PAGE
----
Now this.

“I’ve got no money, son. I’m a waste of your time.”

“You’re a waste, all right,” the kid sneered. He pressed the knife to his throat. The other kid stepped behind him, riffled through his pockets, pulled out his billfold. He opened it, grabbed the bills, and searched for more.

“No plastic,” he told the guy with the knife. Then he counted the money. “Shit. Twelve bucks.”

“I told you. I’ve got nothing.”

The knife guy’s eye alighted on the chain around his neck. Before Larry could move the kid yanked on the chain, pulling Alice’s rings out from under his shirt.

“Oh, ho! Holding out on us, eh?” With a quick jerk the chain broke. Larry lunged for the hand pulling away from him, for the rings. Headlights came around the corner. The kid looked up, then shoved Larry away with all his might. “Cops!”

Larry made one last desperate grab for the chain dangling from the kid’s hand. For the second time the chain broke. Nothing broke his fall.

Someone knelt beside him. A bright light flipped on, shone in his eyes. “Hang in there, mister, an ambulance is on the way.”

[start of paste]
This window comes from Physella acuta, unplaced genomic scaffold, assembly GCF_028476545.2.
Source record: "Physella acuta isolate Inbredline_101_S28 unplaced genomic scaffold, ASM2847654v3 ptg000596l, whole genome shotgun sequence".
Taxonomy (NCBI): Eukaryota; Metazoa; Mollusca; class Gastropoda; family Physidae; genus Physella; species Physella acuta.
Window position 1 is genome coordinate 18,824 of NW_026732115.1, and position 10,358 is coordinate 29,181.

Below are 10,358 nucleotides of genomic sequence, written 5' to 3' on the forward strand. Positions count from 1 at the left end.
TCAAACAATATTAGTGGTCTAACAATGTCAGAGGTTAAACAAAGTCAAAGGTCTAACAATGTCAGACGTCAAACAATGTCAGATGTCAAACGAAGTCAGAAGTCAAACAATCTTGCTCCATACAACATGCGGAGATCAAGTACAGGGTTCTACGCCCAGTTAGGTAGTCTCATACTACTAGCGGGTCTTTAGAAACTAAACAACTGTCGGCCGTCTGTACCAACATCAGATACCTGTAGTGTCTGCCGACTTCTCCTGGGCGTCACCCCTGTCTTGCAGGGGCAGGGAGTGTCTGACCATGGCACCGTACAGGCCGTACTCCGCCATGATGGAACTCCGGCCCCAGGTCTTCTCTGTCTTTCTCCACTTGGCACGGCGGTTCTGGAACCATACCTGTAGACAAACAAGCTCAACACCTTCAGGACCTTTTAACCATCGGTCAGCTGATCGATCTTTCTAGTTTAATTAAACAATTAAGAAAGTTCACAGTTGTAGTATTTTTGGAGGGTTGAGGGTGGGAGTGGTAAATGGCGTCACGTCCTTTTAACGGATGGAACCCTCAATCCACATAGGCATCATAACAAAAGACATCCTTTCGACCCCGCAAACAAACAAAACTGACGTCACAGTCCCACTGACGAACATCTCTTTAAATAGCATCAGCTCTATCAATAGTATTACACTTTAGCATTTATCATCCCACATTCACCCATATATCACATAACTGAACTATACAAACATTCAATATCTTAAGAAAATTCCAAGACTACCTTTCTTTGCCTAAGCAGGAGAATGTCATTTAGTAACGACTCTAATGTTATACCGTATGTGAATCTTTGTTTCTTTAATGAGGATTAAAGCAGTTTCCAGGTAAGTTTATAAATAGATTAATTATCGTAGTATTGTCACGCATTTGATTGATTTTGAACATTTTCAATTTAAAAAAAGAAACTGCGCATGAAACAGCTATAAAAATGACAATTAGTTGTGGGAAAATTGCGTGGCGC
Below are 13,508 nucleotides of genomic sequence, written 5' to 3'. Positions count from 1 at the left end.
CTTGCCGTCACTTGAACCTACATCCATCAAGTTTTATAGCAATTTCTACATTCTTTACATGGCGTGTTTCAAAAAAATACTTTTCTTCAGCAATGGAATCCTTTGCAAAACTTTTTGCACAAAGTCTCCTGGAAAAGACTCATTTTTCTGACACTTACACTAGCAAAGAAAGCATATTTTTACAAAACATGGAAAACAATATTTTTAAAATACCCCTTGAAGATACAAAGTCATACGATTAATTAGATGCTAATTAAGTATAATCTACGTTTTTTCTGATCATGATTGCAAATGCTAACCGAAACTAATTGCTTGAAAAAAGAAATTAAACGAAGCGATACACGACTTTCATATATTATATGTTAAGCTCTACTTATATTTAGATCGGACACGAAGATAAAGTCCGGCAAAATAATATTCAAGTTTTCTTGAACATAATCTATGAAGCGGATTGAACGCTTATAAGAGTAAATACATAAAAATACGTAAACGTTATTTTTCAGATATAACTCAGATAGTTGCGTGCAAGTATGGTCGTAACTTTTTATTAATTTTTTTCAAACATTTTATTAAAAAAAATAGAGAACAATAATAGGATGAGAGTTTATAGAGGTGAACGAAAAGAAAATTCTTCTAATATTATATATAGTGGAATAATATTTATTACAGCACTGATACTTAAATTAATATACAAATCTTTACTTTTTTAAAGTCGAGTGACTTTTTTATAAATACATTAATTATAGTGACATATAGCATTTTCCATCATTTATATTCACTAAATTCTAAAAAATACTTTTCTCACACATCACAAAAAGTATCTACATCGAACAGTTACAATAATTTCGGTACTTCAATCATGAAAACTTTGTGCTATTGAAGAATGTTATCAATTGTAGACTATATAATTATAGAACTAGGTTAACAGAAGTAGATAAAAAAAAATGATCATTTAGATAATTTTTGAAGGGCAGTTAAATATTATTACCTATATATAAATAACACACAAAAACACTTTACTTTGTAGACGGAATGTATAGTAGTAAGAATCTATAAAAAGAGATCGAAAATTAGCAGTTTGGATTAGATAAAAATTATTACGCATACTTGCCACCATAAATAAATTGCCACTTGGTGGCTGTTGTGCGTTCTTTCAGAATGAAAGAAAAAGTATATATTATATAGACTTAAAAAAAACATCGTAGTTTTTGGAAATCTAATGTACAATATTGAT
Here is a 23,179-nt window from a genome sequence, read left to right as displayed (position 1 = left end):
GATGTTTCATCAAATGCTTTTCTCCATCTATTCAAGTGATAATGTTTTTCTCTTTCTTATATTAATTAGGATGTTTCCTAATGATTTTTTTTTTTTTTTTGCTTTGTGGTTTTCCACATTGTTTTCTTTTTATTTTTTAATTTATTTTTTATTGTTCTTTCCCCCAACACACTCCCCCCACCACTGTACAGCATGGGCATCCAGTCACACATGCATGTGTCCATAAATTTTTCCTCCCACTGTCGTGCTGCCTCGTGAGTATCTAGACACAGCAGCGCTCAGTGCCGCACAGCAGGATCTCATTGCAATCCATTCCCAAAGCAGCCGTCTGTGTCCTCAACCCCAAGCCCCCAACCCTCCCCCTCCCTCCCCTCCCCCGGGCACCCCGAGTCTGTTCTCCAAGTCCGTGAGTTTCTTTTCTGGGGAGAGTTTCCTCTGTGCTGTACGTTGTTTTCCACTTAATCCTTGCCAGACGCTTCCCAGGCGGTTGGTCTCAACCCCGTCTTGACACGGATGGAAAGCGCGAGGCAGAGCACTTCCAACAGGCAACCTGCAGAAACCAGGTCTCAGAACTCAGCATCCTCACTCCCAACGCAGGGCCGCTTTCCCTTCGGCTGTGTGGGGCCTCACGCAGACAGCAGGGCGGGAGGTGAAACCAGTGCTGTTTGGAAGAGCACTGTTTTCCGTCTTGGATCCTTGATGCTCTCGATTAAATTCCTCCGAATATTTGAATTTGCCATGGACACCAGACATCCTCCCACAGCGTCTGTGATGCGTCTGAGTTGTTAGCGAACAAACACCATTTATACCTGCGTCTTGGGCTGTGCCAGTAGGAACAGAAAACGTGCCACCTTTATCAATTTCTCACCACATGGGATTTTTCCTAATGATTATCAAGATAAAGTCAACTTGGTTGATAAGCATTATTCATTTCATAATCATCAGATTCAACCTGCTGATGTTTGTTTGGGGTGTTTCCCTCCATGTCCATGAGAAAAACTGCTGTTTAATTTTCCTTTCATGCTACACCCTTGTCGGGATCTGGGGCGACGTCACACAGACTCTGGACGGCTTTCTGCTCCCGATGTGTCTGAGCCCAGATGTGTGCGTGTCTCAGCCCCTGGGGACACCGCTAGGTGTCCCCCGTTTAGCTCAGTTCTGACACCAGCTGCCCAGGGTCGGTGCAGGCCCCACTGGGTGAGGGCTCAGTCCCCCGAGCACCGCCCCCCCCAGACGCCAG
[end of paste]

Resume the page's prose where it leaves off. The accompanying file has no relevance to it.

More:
Larry tried to answer, but nothing would come. The light grew less distinct, fuzzy, morphed into a full moon. He tightened his grip on the rings. The full moon faded away. Alice smiled at him, leaned down, and kissed him firmly on the lips.
©2010 by J. M. Strother, all rights reserved.


I used to do a little exercise called the WAG, the Writing Adventure Group, hosted by (as she was known then) Nixy Valentine. The WAG actually predated #fridayflash, though it was not my first foray into online writing, fiction or otherwise. The WAG went on a bit of a hiatus last year, though some of its participants still post regularly, some as #fridayflashers. I enjoyed the WAG in the past, and plan to participate again, as time permits.

Well the WAG is back, now hosted by India Drummond, the blogger formally known as… Yeah, same cool person, same weekly challenge, same rip-roaring good time.